The ruling of a simultaneous catch was reviewable because it was in the end zone, the NFL said.

“Referee Wayne Elliott determined that no indisputable visual evidence existed to overturn the call on the field,” the league said. “The NFL Officiating Department reviewed the video today and supports the decision not to overturn the on-field ruling following the instant replay review.”

Prior to the catch, Tate can be seen shoving Green Bay cornerback Sam Shields to the ground, which should have wiped out the play entirely, the NFL said. That penalty wasn’t flagged.

Pay Offer

The NFL originally offered to increase officials’ pay 7 percent to $161,000 from $149,000 and to more than $189,000 in 2018, Pash said in an earlier memo. He also wrote that the league proposed a 401(k) plan with contributions beginning at about $16,500 in 2012 and increasing to $22,000.

The officials want to continue receiving a traditional pension plan, the memo said. Michael Arnold, chief negotiator for the referees, said in a news release this month that continuing a defined-benefit pension plan for officials would cost the NFL about one-third of 1 percent of its revenue.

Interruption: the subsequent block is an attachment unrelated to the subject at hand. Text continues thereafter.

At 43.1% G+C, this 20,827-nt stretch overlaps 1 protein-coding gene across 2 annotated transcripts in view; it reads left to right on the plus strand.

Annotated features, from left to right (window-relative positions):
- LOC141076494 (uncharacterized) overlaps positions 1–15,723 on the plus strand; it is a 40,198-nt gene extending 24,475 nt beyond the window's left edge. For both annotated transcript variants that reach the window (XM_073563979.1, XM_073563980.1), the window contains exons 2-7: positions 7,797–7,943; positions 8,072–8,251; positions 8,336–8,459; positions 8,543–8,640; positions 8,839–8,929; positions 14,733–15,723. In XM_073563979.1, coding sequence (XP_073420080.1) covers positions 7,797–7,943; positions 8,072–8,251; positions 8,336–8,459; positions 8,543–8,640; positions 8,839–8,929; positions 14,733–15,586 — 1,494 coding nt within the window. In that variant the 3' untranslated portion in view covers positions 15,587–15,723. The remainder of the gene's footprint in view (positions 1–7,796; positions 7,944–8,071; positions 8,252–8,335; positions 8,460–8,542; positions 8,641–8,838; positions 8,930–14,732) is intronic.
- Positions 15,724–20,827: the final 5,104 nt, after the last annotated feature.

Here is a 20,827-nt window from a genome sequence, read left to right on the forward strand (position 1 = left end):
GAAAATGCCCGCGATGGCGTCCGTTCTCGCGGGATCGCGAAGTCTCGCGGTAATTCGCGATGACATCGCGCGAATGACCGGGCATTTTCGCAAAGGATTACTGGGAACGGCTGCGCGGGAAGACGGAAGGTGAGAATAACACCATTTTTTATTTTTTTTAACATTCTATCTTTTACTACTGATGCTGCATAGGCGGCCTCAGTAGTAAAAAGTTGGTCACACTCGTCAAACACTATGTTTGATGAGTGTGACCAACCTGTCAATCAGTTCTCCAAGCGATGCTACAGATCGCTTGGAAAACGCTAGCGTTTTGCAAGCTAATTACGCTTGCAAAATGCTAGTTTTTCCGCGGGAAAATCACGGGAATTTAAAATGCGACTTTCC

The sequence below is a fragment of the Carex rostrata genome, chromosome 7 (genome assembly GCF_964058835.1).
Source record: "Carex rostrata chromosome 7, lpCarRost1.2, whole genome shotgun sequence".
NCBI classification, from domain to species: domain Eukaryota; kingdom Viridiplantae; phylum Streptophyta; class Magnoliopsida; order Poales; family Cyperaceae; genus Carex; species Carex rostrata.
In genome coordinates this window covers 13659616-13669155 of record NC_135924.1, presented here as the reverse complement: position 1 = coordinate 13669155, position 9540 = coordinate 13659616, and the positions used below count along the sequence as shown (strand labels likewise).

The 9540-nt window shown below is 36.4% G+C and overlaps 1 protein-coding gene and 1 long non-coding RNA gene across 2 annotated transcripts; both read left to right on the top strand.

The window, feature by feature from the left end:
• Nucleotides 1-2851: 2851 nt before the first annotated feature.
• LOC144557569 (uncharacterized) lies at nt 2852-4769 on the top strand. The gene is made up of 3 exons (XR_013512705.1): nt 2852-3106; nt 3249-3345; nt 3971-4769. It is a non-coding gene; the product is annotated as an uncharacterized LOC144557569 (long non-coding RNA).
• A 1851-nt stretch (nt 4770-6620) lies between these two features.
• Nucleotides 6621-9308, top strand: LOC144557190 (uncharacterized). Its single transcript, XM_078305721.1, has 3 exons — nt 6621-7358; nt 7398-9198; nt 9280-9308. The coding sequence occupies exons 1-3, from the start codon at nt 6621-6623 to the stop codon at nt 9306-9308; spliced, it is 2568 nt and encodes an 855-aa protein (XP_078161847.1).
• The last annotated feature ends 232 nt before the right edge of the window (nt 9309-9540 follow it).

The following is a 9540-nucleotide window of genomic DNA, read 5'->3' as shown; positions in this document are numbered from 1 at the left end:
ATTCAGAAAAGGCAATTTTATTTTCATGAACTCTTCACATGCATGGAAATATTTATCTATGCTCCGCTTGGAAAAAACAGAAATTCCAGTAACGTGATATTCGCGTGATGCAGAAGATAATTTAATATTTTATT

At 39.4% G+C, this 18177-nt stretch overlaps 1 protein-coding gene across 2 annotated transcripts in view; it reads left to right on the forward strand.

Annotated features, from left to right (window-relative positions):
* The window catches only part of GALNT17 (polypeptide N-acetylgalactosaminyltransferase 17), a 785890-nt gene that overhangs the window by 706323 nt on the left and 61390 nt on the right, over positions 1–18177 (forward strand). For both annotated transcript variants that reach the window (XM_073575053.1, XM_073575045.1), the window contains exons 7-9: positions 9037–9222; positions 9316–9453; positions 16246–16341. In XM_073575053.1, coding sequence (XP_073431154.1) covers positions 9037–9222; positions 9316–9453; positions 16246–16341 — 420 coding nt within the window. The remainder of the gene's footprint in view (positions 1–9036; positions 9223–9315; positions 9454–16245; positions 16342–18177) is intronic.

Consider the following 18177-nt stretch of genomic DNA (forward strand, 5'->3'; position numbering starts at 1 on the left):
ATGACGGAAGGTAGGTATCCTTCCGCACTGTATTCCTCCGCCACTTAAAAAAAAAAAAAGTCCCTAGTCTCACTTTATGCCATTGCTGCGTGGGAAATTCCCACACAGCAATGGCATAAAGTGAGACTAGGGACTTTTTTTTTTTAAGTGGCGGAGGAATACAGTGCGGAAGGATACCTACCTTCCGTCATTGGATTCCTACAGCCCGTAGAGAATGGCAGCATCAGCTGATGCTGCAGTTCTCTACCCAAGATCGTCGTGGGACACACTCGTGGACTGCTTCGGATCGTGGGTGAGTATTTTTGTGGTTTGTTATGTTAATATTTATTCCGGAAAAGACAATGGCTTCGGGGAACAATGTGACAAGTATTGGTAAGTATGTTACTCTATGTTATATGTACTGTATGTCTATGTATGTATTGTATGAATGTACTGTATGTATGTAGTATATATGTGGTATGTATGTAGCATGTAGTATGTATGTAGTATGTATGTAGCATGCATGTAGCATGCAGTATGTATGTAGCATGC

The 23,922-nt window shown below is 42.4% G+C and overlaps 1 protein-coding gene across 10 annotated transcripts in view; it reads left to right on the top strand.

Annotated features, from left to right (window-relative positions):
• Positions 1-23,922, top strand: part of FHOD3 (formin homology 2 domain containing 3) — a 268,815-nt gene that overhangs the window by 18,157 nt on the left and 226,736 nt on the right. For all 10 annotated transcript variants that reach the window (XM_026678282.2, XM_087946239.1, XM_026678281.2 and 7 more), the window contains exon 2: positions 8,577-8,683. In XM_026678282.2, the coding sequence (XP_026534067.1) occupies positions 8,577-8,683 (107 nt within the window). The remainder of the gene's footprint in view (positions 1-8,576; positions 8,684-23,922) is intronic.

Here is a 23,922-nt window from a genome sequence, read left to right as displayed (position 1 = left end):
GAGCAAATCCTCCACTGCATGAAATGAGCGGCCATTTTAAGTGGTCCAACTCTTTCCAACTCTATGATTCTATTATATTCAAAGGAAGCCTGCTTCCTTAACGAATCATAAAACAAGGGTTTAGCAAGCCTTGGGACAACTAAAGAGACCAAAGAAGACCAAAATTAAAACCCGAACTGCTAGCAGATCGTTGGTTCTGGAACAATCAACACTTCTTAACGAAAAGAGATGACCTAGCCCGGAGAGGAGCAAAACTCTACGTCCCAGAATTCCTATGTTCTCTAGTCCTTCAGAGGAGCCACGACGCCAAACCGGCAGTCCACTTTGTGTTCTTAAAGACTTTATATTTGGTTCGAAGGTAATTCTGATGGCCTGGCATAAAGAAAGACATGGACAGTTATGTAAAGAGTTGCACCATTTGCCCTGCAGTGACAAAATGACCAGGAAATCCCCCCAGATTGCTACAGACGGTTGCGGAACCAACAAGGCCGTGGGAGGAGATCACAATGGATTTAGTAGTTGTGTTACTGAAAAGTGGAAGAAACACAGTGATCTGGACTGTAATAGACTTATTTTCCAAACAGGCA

“Doesn’t seem worth it to hurt the image of a league that has been so successful,” Warren Zola, assistant dean of graduate programs in the Carroll School of Management at Boston College, said in a telephone interview.

Robert Lanza, a partner at the New York law firm Hiscock & Barclay and a former general counsel at the National Basketball Players Association, said no in-game officiating decision would bring the sides closer together.

Long-Term Issues

“These are long-term issues which will not be impacted by a single call -- even if it is one which potentially can determine who goes to the Super Bowl,” Lanza said in an e-mail. “Last night did not change anything and nothing is going to change until both sides reach a deal that makes them both equally unhappy.”

Tate’s touchdown catch led to a swing of $300 million in gambling revenue because 68 percent of bets were on the Packers, according to RJ Bell, founder of Las Vegas-based Pregame.com.